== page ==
Bouncing up and down this timeline across many stories in the collection, Liu explores with painstaking clarity, the reality of giving up one’s body, leaving a world behind, the mystery and thrill of a digital frontier and mindscape, and the heartache of leaving your known world behind ... This collection has something for everyone: science fiction, some fantasy, flashes of historical fiction, interlinking stories, a novel excerpt, and more. Liu truly is a writer with no limits, whose ability to craft a story that folds interesting characters with high-minded concepts with effortless worldbuilding, while commenting on the modern world around us at the same time is nothing short of magical. Like I said, there’s a reason he’d be on a list of authors that are masters of the form. Whether it’s one thousand words or ten thousand words, Ken Liu is a master at crafting short stories that pack a punch, and linger in your mind long after they’re over ... four hundred pages of effortlessly beautiful, haunting fiction, that will have you coming back for more.
In no sense do any of the stories here feel like leftovers from [Liu's] first collection, although a couple seem a bit fragmentary ... What most of the stories reveal, however, is what Liu seems to be thinking about the past few years ... the notion of the digital singularity ... what emerges as an abiding concern of his humanist side is even more interesting: the problems, pitfalls, and rewards of child-parent relationships ... Those same relationships often reveal a third theme: balancing dual identities ... Liu can write with the best of them ... Liu’s fantasies may be more freewheeling than his SF, but The Hidden Girl and Other Stories leaves us wanting a lot more of both.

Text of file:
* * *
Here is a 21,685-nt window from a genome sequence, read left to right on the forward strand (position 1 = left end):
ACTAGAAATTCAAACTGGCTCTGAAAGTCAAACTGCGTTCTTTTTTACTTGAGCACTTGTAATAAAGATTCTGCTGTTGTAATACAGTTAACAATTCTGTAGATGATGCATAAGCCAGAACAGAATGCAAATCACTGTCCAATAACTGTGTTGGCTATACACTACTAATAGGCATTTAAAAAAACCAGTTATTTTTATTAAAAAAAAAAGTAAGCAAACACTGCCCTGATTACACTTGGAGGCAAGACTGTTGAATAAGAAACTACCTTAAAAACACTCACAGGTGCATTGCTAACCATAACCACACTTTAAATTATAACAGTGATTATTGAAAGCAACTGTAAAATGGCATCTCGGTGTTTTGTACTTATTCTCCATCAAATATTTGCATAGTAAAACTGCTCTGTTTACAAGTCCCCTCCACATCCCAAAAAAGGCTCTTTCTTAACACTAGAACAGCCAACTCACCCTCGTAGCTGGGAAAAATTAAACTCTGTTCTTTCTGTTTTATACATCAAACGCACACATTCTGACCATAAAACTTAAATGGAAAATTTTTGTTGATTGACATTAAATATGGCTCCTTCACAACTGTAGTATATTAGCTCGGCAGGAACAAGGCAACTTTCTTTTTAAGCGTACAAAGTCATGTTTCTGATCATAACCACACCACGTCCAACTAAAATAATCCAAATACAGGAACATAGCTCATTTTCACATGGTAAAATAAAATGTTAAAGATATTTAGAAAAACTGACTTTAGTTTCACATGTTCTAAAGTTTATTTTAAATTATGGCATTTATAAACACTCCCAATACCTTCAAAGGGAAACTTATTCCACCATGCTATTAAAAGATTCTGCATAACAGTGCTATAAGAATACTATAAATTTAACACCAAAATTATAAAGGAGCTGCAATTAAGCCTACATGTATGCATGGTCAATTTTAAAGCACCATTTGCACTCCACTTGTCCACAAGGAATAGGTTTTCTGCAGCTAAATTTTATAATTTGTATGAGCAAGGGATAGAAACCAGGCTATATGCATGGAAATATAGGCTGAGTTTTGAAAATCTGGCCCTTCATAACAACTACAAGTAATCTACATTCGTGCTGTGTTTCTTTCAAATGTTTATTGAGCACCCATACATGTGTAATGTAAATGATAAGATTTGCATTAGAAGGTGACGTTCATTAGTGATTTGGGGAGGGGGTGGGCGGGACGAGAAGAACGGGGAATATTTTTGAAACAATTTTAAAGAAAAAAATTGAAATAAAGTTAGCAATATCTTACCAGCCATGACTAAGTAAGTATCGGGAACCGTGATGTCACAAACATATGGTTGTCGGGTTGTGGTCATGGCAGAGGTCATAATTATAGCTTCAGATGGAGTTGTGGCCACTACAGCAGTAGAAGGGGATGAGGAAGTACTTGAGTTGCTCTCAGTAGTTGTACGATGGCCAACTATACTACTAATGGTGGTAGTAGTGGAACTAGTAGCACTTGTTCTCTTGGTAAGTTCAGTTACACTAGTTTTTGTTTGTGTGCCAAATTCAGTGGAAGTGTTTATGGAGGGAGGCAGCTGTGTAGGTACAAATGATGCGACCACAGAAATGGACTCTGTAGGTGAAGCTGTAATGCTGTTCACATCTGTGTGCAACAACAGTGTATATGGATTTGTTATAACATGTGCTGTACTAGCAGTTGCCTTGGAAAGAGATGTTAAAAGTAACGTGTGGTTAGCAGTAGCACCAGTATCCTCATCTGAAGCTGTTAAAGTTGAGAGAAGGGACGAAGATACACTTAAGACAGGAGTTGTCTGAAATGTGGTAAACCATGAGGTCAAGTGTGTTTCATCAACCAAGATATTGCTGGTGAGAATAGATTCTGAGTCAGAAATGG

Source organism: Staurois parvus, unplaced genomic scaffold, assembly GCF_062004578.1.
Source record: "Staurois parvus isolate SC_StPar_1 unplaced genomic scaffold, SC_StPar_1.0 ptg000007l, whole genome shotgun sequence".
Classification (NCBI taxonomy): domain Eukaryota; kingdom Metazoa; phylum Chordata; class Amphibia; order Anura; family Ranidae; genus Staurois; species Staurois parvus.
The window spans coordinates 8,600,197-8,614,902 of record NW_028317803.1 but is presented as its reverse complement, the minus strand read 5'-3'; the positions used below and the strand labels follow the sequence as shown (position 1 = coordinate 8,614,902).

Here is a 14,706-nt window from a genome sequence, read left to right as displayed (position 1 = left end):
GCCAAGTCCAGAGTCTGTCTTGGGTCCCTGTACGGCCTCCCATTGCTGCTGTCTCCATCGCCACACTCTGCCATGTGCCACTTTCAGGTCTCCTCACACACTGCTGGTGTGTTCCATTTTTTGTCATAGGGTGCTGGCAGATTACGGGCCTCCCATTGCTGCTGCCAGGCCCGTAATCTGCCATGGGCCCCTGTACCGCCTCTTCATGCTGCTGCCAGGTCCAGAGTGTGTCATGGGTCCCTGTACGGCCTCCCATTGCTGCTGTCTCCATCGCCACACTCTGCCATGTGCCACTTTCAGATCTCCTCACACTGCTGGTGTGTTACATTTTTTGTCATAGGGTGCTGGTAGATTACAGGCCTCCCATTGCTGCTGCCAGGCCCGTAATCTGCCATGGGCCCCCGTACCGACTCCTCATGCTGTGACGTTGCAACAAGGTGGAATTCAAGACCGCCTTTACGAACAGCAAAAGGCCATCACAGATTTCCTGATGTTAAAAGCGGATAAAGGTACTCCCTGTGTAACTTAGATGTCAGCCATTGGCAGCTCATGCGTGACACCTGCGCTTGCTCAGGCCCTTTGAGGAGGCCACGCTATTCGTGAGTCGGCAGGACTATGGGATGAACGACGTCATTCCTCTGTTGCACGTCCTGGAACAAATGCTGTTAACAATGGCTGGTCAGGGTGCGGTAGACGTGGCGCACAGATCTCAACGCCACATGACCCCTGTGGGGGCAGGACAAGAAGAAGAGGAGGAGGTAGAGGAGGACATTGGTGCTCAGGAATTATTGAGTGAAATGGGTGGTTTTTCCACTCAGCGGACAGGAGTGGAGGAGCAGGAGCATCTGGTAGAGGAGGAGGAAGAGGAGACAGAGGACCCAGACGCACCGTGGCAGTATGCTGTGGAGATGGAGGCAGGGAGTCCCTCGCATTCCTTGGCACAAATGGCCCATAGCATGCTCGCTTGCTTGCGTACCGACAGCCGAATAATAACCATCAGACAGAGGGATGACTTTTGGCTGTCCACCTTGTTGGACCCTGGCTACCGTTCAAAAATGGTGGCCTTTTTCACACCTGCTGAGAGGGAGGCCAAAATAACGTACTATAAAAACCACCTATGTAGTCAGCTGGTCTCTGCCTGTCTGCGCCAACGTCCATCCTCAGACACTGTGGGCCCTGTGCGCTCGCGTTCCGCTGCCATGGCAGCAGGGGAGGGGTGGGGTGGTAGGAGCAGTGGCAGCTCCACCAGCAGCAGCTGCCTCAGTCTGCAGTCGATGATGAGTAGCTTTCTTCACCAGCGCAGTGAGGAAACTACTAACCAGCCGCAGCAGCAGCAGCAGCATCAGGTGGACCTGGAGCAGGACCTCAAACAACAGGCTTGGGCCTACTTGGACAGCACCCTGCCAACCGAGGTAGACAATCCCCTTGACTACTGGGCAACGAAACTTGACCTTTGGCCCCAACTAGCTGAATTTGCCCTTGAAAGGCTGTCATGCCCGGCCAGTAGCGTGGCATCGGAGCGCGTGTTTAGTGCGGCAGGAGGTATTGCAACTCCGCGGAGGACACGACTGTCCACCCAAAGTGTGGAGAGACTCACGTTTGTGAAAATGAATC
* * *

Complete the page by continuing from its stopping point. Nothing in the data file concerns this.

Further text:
There’s a stunning 250-page collection hidden within this 400-page book ... The title story belongs in a different collection altogether ... 'Dispatches From The Cradle: The Hermit—Forty-Eight Hours In The Sea Of Massachusetts,' a travelogue set in a future ravaged by climate change, at times resembles a Wikipedia summary more than a work of fiction ... Like a lot of genre fiction, most of Liu’s stories are puzzle boxes; you don’t get the full picture until the final page ... makes many of these stories emotionally poignant and powerful, but when read one after another after another, all of the dead children and traumatic flashbacks become exhausting. One starts to lose interest in opening more boxes.